Take a look at this scene from an outdoor concert that took place Saturday night, and note what the musicians from the alt-folk-roots-rock band Have Gun Will Travel are wearing. From left to right, one guitarist is wearing a leather jacket and hoodie, the other guitarist is wearing a jean jacket, and the bassist is wearing a flannel shirt (a.k.a. “Kenora Dinner Jacket”).
The temperature was about 10° C, which is 50° in Herr Doktor von Fahrenheit’s old-timey system for measuring phlogiston in the atmos-sphere. By Tampa standards, this is downright frigid. By Canadian standards, it’s would be light jacket weather, except for the fact that “It’s a wet cold!”. The humidity for which Florida is known, combined with that evening’s breeze, made it feel considerably chillier, even for me.
Here’s another photo of the concert from farther back.
What also added to the “Toronto in the fall” feeling included:
- Everyone in the audience bundled up in different ways: winter coats, flannel, blankets, and those baja hoodie things that people used to call “drug rugs”,
- a conversation with Chris, a local who’d just come from a hockey game and who was still wearing his hockey jersey and describing Tampa Bay Lightning’s loss to the Winnipeg Jets, and
- the park’s complete lack of palm trees or other sub-tropical flora. If I didn’t know any better, I’d swear I was at Sandbanks Provincial Park in Ontario, and nowhere near Florida.
The event was a concert for the Sulphur Springs River Tower Festival, whose goal was to raise funds to help restore this structure:
Here’s a drone’s-eye view of the tower:
Back in the 1920s, Sulphur Springs was seven miles north of what was considered to the city of Tampa, and it was an amusement park. People traveled there by trolley to enjoy the spring and pool, do some canoeing on the Hillsborough River, and see the alligator farm “with thousands of live alligators on display.” It was the subject of many a postcard:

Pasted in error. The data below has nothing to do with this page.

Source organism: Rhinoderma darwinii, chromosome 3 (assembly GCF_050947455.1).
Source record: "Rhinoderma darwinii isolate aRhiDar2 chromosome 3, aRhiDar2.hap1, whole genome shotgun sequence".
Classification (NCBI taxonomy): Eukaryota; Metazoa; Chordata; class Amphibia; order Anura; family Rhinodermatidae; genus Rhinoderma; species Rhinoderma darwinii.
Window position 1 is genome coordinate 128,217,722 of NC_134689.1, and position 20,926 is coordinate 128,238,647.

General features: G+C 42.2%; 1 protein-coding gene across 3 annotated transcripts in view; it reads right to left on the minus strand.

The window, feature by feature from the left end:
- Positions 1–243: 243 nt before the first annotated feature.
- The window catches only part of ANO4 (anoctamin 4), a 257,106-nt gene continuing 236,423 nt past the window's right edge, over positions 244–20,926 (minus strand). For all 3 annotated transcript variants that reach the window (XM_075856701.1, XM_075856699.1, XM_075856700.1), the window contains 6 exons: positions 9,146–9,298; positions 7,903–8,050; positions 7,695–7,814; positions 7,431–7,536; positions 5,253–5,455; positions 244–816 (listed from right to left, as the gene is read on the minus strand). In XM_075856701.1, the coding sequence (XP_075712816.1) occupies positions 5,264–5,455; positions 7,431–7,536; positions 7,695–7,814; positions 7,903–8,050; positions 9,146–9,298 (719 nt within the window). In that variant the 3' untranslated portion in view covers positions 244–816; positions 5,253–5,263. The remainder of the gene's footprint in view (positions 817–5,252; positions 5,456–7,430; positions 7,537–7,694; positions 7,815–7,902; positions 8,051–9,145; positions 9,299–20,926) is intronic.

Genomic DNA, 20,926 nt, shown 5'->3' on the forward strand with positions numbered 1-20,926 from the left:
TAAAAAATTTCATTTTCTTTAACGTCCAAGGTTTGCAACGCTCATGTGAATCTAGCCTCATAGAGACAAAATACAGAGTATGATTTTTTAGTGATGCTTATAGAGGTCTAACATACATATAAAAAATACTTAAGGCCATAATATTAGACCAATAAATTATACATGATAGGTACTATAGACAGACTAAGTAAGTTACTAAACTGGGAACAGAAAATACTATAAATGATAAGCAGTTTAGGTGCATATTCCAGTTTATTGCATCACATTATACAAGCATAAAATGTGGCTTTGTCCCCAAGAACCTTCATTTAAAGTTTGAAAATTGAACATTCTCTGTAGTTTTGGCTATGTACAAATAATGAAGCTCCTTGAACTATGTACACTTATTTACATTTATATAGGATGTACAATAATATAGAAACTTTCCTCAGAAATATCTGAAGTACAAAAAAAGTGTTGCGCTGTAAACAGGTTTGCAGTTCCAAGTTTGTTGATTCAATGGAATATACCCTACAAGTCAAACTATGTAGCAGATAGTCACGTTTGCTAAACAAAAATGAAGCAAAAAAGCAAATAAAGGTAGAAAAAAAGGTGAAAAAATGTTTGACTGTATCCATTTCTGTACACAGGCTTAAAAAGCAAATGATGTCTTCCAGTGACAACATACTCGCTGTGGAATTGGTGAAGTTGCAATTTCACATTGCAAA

The tower was built in 1927 to supply water pressure to the nearby Sulphur Springs Hotel and Apartments (pictured below)…
…as well as Florida’s first shopping mall, Mave’s Arcade:
In 1933, a break in the Hillsborough River dam caused a flood that destroyed the arcade. The park later became home to the Tower Drive-In Theater from 1952 to 1985, when the city condemned the site. Abandoned, the tower fell into disrepair and became a graffiti target. The city purchased the tower in 2005, installed lights to illuminate the tower, and since then have done nothing.
Sulphur Springs Tower is a Tampa icon and landmark. I navigate by it whenever I drive down I-275 or bike around the neighborhood. You might think it’s an imitation of San Francisco’s Coit Tower, but it predates Coit, which was in 1933, a good six years and one stock market crash later. It’s been 30 years since the Tower’s been given any love, and it’s long overdue for some.
Here are some news items about the tower and the festival:
- ABC Action News Tampa Bay: Tampa’s iconic Sulphur Springs Water Tower might get a makeover from a preservation group
- WTSP: Save the Sulphur Springs river tower
- WUSF: Sulphur Springs Raising Money To Save Its Water Tower
- WTSP: River Tower Festival creates fun and funds for restoration project
My thanks to Tom Leber for the tickets! I’d also be happy to throw a couple of bucks towards restoring the tower.